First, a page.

15. New Zealand offers an example of what can happen when subsidies are removed. Subsidies became unsustainable and were removed in 1984. It is notable that agriculture in New Zealand did not go into decline; productivity improved, environmental damage was reversed and the industry now responds to market and consumer demand. Important lessons can be learned from this example, even though the situation of agriculture in many parts of Europe cannot be compared with that in New Zealand in terms of rural population density, production tradition and complexity, links between agriculture and other local sectors such as tourism and the links between agriculture and landscape and environmental quality.
16. Switzerland offers a contrasting example combining high subsidies with environmental protection. This principle is incorporated in the Swiss Constitution. The integration of such a concern into agricultural policy is a wise choice, and subsidies are not handed out to farmers with high incomes. Swiss agricultural policy, although costly, is noteworthy above all for rewarding farmers for caring for the environment and maintaining the landscape in the course of their activities.
17. Consequently, the Assembly recommends that the institutions and member states of the European Union consider the following issues in current and future reforms of the CAP:
17.1 the CAP’s impact on developing countries, the environment, consumers, taxpayers and other industries and how to address this matter;
17.2 the urgent need to address the effects of the CAP on developing countries, particularly through schemes such as the EU sugar and tobacco regimes;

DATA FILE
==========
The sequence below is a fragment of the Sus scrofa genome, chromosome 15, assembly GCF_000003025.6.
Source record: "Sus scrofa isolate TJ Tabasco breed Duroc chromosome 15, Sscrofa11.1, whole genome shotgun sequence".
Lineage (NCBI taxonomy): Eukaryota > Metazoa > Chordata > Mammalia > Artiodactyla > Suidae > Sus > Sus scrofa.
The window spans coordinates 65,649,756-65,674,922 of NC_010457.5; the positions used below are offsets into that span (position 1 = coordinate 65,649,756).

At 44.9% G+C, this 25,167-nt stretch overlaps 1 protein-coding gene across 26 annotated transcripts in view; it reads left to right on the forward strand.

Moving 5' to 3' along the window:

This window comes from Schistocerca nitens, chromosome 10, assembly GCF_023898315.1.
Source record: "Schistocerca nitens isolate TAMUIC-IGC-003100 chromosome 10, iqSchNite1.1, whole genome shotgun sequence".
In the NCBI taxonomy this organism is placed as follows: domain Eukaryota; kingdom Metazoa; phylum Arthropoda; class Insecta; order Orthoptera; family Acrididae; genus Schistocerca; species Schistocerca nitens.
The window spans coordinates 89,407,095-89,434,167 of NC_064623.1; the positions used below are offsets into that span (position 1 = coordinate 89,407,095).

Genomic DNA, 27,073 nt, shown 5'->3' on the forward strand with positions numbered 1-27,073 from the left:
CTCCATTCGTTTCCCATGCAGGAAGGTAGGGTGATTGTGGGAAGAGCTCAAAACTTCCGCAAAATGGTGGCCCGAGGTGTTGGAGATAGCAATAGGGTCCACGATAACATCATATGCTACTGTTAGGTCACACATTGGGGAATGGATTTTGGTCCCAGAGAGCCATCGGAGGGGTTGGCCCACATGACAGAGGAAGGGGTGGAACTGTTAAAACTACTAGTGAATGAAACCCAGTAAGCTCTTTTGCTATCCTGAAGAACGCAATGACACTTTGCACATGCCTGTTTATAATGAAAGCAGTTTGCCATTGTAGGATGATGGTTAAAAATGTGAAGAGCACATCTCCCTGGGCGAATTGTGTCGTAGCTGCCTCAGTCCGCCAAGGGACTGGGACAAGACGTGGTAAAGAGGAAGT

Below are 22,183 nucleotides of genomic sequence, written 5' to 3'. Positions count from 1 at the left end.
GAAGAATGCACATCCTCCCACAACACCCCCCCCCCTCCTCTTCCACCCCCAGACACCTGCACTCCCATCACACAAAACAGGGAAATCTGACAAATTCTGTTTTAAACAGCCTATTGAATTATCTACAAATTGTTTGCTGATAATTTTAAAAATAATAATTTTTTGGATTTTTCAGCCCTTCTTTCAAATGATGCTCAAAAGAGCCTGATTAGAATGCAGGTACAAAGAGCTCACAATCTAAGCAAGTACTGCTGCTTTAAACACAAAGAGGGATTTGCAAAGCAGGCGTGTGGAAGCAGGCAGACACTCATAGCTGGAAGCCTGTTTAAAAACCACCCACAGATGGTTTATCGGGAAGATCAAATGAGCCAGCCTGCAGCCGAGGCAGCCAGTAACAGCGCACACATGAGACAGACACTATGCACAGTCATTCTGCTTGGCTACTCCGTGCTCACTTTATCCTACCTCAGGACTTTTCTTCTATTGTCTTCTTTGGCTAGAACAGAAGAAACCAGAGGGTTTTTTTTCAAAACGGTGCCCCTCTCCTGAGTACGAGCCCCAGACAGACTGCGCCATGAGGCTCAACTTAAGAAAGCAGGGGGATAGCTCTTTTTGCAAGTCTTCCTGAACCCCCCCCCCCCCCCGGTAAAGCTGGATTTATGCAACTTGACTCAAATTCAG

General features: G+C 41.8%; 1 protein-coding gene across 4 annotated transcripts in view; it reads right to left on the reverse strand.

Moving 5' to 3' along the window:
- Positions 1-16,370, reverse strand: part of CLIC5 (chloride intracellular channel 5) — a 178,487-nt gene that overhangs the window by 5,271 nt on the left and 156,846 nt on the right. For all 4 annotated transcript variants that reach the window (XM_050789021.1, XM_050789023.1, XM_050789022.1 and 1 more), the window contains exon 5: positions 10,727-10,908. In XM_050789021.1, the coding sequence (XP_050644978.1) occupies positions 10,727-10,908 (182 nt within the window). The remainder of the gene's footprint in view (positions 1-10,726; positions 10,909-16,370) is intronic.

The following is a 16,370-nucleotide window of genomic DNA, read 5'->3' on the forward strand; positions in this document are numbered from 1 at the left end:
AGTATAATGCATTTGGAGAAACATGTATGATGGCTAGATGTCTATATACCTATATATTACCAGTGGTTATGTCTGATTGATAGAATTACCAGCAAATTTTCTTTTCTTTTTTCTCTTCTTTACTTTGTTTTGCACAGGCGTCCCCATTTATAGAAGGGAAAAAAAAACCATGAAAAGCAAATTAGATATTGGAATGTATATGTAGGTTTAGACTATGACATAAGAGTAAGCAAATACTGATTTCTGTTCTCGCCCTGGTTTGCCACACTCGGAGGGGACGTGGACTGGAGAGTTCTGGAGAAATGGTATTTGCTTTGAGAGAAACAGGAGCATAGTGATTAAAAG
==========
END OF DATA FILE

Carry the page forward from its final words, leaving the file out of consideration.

17.3 the important lessons that can be learned from the examples of New Zealand and Switzerland;
17.4 the role that agricultural policy can play in promoting rural development, protecting cultural heritage, traditions and landscapes;
17.5 the need to develop a more efficient and fair system remunerating the non-economic services supplied by farmers: the protection of the environment and of animals, the maintenance of landscape, their contribution to the social and economic life of the outlying regions and preservation of water, air and soil as life’s essential elements;
17.6 the need to require the publication of all aid recipients and amounts received to introduce greater transparency and accountability;
17.7 the need for reform to encompass all interests and not just those of the farming sector;
17.8 the need to focus on the environment, particularly in the context of imminent problems predicted as a result of climate change, and on society by occupying the whole territory to ensure its upkeep;
17.9 the expediency of devising a system of subsidies according to land area and taking account of farmers’ assets and income so that small farms are afforded better protection.